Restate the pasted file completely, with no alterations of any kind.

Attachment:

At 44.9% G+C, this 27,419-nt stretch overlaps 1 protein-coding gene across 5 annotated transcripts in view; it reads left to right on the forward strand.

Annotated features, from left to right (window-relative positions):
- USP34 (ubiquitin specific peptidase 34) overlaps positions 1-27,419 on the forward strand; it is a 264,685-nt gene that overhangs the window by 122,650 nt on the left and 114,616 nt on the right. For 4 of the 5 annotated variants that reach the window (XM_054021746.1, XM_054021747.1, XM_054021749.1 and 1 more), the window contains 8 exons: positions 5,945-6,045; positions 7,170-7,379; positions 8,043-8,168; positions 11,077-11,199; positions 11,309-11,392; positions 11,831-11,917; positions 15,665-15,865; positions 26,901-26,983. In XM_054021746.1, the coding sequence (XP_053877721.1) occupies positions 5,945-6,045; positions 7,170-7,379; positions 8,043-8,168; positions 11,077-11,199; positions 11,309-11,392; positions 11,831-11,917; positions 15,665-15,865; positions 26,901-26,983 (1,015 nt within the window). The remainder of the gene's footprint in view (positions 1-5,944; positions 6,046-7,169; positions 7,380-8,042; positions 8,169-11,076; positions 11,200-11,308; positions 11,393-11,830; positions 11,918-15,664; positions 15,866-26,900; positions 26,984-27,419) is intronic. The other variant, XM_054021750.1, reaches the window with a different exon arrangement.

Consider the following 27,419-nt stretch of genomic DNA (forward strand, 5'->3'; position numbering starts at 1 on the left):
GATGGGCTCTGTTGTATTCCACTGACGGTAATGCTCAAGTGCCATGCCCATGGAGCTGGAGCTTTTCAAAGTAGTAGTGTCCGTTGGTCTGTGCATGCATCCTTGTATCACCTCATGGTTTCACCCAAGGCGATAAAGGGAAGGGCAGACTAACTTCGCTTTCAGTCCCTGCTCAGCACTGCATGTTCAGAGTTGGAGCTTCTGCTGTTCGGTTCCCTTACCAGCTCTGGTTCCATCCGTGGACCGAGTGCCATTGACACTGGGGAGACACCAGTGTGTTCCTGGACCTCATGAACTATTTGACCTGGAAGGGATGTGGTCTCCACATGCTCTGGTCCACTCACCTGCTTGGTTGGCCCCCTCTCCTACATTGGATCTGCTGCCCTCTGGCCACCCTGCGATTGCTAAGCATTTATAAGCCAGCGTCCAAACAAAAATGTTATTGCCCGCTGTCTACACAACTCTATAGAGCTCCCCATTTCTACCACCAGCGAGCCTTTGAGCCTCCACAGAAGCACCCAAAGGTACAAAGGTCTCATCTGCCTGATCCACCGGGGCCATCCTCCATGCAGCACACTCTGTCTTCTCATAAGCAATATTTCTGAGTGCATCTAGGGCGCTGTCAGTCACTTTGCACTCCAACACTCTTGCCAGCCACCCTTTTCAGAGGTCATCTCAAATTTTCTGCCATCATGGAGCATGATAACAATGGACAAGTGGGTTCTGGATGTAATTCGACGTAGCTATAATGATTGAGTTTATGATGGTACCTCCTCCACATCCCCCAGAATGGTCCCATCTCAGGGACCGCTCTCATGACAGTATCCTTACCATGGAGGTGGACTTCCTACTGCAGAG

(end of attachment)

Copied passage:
At 44.9% G+C, this 27,419-nt stretch overlaps 1 protein-coding gene across 5 annotated transcripts in view; it reads left to right on the forward strand.

Annotated features, from left to right (window-relative positions):
- USP34 (ubiquitin specific peptidase 34) overlaps positions 1-27,419 on the forward strand; it is a 264,685-nt gene that overhangs the window by 122,650 nt on the left and 114,616 nt on the right. For 4 of the 5 annotated variants that reach the window (XM_054021746.1, XM_054021747.1, XM_054021749.1 and 1 more), the window contains 8 exons: positions 5,945-6,045; positions 7,170-7,379; positions 8,043-8,168; positions 11,077-11,199; positions 11,309-11,392; positions 11,831-11,917; positions 15,665-15,865; positions 26,901-26,983. In XM_054021746.1, the coding sequence (XP_053877721.1) occupies positions 5,945-6,045; positions 7,170-7,379; positions 8,043-8,168; positions 11,077-11,199; positions 11,309-11,392; positions 11,831-11,917; positions 15,665-15,865; positions 26,901-26,983 (1,015 nt within the window). The remainder of the gene's footprint in view (positions 1-5,944; positions 6,046-7,169; positions 7,380-8,042; positions 8,169-11,076; positions 11,200-11,308; positions 11,393-11,830; positions 11,918-15,664; positions 15,866-26,900; positions 26,984-27,419) is intronic. The other variant, XM_054021750.1, reaches the window with a different exon arrangement.

Consider the following 27,419-nt stretch of genomic DNA (forward strand, 5'->3'; position numbering starts at 1 on the left):
GATGGGCTCTGTTGTATTCCACTGACGGTAATGCTCAAGTGCCATGCCCATGGAGCTGGAGCTTTTCAAAGTAGTAGTGTCCGTTGGTCTGTGCATGCATCCTTGTATCACCTCATGGTTTCACCCAAGGCGATAAAGGGAAGGGCAGACTAACTTCGCTTTCAGTCCCTGCTCAGCACTGCATGTTCAGAGTTGGAGCTTCTGCTGTTCGGTTCCCTTACCAGCTCTGGTTCCATCCGTGGACCGAGTGCCATTGACACTGGGGAGACACCAGTGTGTTCCTGGACCTCATGAACTATTTGACCTGGAAGGGATGTGGTCTCCACATGCTCTGGTCCACTCACCTGCTTGGTTGGCCCCCTCTCCTACATTGGATCTGCTGCCCTCTGGCCACCCTGCGATTGCTAAGCATTTATAAGCCAGCGTCCAAACAAAAATGTTATTGCCCGCTGTCTACACAACTCTATAGAGCTCCCCATTTCTACCACCAGCGAGCCTTTGAGCCTCCACAGAAGCACCCAAAGGTACAAAGGTCTCATCTGCCTGATCCACCGGGGCCATCCTCCATGCAGCACACTCTGTCTTCTCATAAGCAATATTTCTGAGTGCATCTAGGGCGCTGTCAGTCACTTTGCACTCCAACACTCTTGCCAGCCACCCTTTTCAGAGGTCATCTCAAATTTTCTGCCATCATGGAGCATGATAACAATGGACAAGTGGGTTCTGGATGTAATTCGACGTAGCTATAATGATTGAGTTTATGATGGTACCTCCTCCACATCCCCCAGAATGGTCCCATCTCAGGGACCGCTCTCATGACAGTATCCTTACCATGGAGGTGGACTTCCTACTGCAGAG